"I feel lucky that I have been able to do this for as longs as I have," declares Oberst. "I've seen so many talented friends come and go, for a lot of different reasons. Sometimes they stop making music because they can't pay the bills or they lose the passion for it. At this point it is my life. I don't know another way to live. There is something fundamental in myself; I have to be this way. It completes what I am."
Upside Down Mountain features many other friends of Oberst's, including producer Jonathan Wilson, engineer Andy LeMaster, bassist Macey Taylor, multi-instrumentalist Blake Mills, and the Swedish sibling folk-rock vocal duo First Aid Kit. What started as exploratory demos with producer-musician Jonathan Wilson at his Fivestar Studios in the Echo Park neighborhood of Los Angeles, in a home Wilson rents from Oberst, became the first de facto album sessions. Returning to his native Omaha, Nebraska, Oberst kept rolling with the help of frequent collaborator, engineer, and friend Andy LeMaster at his own ARC Studios. Even more tracking followed in Omaha last November and December. Then Oberst and Wilson moved south to Blackbird Studio in Nashville.
"This is a return to an earlier way I wrote," Oberst says of the songs on Upside Down Mountain. "It's more intimate or personal, if you will. Even if all my songs come from the same place, you make different aesthetic decisions along the way. For me, language is a huge part of why I make music. I'm not the greatest guitar player or piano player-I'm not the greatest singer, either-but I feel if I can come up with melodies I like that are fused with poetry I'm proud of, then that's what I bring to the table. That's why I'm able to do this."1. Time Forgot
2. Zigzagging Toward the Light
3. Hundreds of Ways
4. Artifact #1
5. Lonely at the Top
6. Enola Gay
7. Double Life
9. Night at Lake Unknown
10. You Are Your Mother's Child
11. Governor's Ball
12. Desert Island Questionnaire
13. Common Knowledge$32.99Vinyl LP + CD - 2 LPs Sealed Buy Now
Hug Of Thunder"I don't want to go out there being presumptuous," Kevin Drew says, "because, I've worn those presumptuous shoes before, and you don't want it to feel like, 'Oh, what a let-down.'" That's the fear when you bring back one of music's most beloved names seven years after their last album. But with Hug of Thunder, the fifth Broken Social Scene album, Drew and his bandmates have a right to feel presumptuous.
They have that right because they have created one of 2017's most sparkling, multi-faceted albums. On Hug of Thunder the 15 members of Broken Social Scene - well, the 15 who play on the record, including returnees Leslie Feist and Emily Haines - refract their varying emotions, methods, and techniques into something that doesn't just equal their other albums, but surpasses them. It is righteous but warm, angry but loving, melodic but uncompromising. The title track on its own might just be the best thing you will hear all year - a song that will become as beloved as "Anthems For a Seventeen-Year-Old Girl" from their breakthrough album, You Forgot It In People.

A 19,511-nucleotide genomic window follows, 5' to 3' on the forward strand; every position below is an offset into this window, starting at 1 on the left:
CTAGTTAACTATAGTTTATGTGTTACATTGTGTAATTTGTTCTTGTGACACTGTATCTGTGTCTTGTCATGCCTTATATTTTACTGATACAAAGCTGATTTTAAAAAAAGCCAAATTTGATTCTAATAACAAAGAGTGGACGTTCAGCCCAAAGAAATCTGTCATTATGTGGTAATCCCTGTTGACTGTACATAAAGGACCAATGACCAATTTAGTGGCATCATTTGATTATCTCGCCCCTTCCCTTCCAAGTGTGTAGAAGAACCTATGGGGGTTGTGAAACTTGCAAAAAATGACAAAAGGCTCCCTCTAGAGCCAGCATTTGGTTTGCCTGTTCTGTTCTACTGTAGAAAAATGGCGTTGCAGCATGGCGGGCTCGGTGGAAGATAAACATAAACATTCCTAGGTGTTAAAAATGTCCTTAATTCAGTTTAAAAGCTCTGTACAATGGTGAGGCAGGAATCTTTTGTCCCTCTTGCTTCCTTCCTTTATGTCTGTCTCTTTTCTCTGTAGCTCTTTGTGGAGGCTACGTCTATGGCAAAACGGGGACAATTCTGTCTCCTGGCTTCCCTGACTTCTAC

Its title, Drew says, captured what he wanted people to feel about the group's comeback, and how they sound playing together again: "It's just such a wonderful sentiment about us, coming in like a hug of thunder."
Broken Social Scene had reconvened, in varying forms, several times over the past four years - the odd festival show here and there, preferably ones that involved the least possible traveling. But the idea that they might turn their hand to something more than greatest-hits sets had been stirring since November 2014, when producer Joe Chiccarelli told Drew the group needed to make a new album.
"He started showing up at our label, asking if we were going to make an album," Drew recalls. "He just didn't give up; he just kept saying, 'You've got to strike, you've got to do this, the time is now,' and so finally we agreed."
As might be expected to be the case with a many-headed hydra of a group, getting all the principals to agree wasn't easy. Drew's co-founder Brendan Canning was keen, but Drew and fellow BSS lifer Charles Spearin took more persuading. A turning point for Drew came with the Paris terror attacks of November 2015, which made him feel the world needed an injection of positivity: "It just sort of made us want to go out there and play. Because I think we've always been a band that's been a celebration."
Canning picks up the story: "By autumn of 2015 we had started getting together and trying some ideas out, just getting back in that jam space, in Charles' garage. Then we set up shop in my living room and we were starting to come together in a very familiar kind of way, jamming in the living room, eating meals in the kitchen together, because that's what the band is about: 'Hey, let's all get on the same page and get the energies flowing in the same direction.'"
Recording finally began in April 2016 at The Bathouse studio on the shores of Lake Ontario, with later sessions in Toronto and Montreal, before the group went right back to basics. "It was very beautiful the way that it ended in Charlie's little rehearsal garage space," Drew says, "after going to all these studios. We just worked there, doing backup vocals and handclaps and all the shit we used to do when we were younger." And then it was to Los Angeles, where the album was mixed.